The Lord Buddha and 500 Arahaths visited this Island for the third time on the invitation of Naga King Maniakkhitha to Kelaniya. On that visit, Buddha came to Badulla on the invitation of King Indaka (now elevated to the Deity status), ruler of the Namunukula Mountain Range. King Indaka built Muthiyangana Stupa enshrining some hair and Mukthaka Dathu (drops of sweat turned in to pearls) of the Lord Buddha on the location where Buddha made his sermons. Since then this Stupa and the temple have been expanded, reconstructed and renovated by many kings.

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Temple of the Sacred Tooth Relic – Kandy, Sri Lanka

Sri Dalada Maligawa or the Temple of the Sacred Tooth Relic is a Buddhist temple in the city of Kandy, Sri Lanka, which houses the sacred relic of the tooth of the Lord Buddha.

The Sacred Tooth Relic of the Lord Buddha at Sri Dalada Maligawa is considered the foremost sacred Buddhist shrine in the Buddhist world. The city is a world heritage site declared by UNESCO, in part due to this temple.

Rituals are performed three times daily: at dawn, at noon and in the evenings.
Once a year, in July or August, the Esala Perahara procession journeys Kandy city streets, to pay homage to the Sacred Tooth Relic of Lord Buddha. The Esala Perahera in Kandy is the grandest of the country’s traditional festivals.

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Kiri Vehera & Kataragama Devalaya - Kataragama, Sri Lanka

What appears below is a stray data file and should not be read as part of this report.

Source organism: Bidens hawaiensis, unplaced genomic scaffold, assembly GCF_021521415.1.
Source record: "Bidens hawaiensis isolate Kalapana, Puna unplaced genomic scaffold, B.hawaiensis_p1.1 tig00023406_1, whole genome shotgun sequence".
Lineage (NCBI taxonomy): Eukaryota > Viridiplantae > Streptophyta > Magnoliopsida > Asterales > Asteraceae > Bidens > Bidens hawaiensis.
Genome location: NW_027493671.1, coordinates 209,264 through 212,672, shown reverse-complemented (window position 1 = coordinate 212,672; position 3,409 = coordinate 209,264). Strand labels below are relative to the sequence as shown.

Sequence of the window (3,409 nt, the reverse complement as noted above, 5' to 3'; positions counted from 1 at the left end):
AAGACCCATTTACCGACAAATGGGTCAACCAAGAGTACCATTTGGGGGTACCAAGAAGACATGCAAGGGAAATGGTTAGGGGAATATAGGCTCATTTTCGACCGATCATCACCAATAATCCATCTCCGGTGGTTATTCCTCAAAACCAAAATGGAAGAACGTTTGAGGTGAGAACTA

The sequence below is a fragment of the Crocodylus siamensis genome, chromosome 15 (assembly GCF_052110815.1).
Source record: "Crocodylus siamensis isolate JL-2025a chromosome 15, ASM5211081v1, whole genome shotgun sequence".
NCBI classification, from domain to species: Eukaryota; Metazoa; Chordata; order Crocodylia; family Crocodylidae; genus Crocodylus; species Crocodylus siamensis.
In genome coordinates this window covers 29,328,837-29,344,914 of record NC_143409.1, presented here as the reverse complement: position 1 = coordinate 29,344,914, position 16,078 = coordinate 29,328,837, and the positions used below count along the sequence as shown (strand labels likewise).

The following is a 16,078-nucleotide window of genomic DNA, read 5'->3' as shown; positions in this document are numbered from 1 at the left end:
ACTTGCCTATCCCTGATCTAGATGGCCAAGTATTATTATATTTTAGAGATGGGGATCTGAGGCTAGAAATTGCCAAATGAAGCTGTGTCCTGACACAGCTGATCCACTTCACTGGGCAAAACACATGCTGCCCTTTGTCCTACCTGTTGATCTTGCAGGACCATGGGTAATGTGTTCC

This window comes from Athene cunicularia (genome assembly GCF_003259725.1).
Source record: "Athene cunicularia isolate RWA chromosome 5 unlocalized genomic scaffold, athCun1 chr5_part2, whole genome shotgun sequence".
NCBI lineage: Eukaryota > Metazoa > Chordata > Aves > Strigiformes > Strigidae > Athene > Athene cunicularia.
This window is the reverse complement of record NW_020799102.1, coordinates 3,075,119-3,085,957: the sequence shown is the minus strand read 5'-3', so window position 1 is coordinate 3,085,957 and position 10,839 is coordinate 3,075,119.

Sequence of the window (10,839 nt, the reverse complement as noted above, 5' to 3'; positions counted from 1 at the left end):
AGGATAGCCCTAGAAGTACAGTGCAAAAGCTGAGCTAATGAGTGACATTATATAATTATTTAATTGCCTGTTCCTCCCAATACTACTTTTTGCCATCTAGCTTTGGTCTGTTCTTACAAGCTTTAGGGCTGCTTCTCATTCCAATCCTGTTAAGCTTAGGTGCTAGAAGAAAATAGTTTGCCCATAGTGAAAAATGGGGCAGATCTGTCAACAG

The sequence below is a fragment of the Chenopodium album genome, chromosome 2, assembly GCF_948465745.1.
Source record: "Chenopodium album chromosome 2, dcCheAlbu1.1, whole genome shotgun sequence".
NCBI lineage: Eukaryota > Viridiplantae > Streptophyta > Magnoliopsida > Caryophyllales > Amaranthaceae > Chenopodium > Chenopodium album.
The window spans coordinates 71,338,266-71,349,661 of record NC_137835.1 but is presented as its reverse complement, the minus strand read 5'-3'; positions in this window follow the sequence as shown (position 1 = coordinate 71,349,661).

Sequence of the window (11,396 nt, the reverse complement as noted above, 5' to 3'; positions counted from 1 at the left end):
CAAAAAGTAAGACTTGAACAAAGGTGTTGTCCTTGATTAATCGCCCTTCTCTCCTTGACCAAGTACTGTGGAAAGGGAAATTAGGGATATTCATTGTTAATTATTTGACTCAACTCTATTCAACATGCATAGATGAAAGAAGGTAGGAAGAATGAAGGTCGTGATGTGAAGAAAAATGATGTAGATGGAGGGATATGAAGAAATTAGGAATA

According to the Dhatuvamsa, the Buddha stopped here briefly during his third visit to Sri Lanka before going to Tissamaharama. A sapling from the Jaya Sri Maha Bodhi Tree at Anuradhapura had been planted at Kataragama. The stupa was renovated in 1912 and sits on a platform 130 feet square and 10 feet high. The stupa is 95 ft. in height with a circumference of 280 ft. This structure probably dates back to the 3rd century BC.

In July/August every year a festival procession that happens in Kataragama, the Kataragama Perahera is part and parcel of the Esala Perahera in honour of the god Skanda, also referred to as Kataragama Deviyo. While elephants take center stage at this parade, regional dance performances burst into view, followed by ceremonial fire walkers, fire eaters, singers, musicians and a myriad of acrobatics and jugglers.

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Gal Viharaya | Uththararamaya – Polonnaruwa, Sri Lanka

Polonnaruwa Gal Viharaya ( Uththararamaya) is one of the main attractions in Polonnaruwa. This was done by king Parakamabahu the great (the year 1153 -1186 A.C.) in Polonnaruwa Kingdom time.

The Gal Viharaya is a rock temple & the central feature of the temple is four rock relief statues of the Buddha, which have been carved into the face of large granite rock. The images consist of a large seated figure, another smaller seated figure inside an artificial cavern, a standing figure, and a reclining figure. These are considered to be some of the best examples of ancient Sinhalese sculpting and carving arts and have made the Gal Vihara the most visited monument at Polonnaruwa and a World Heritage Site of UNESCO.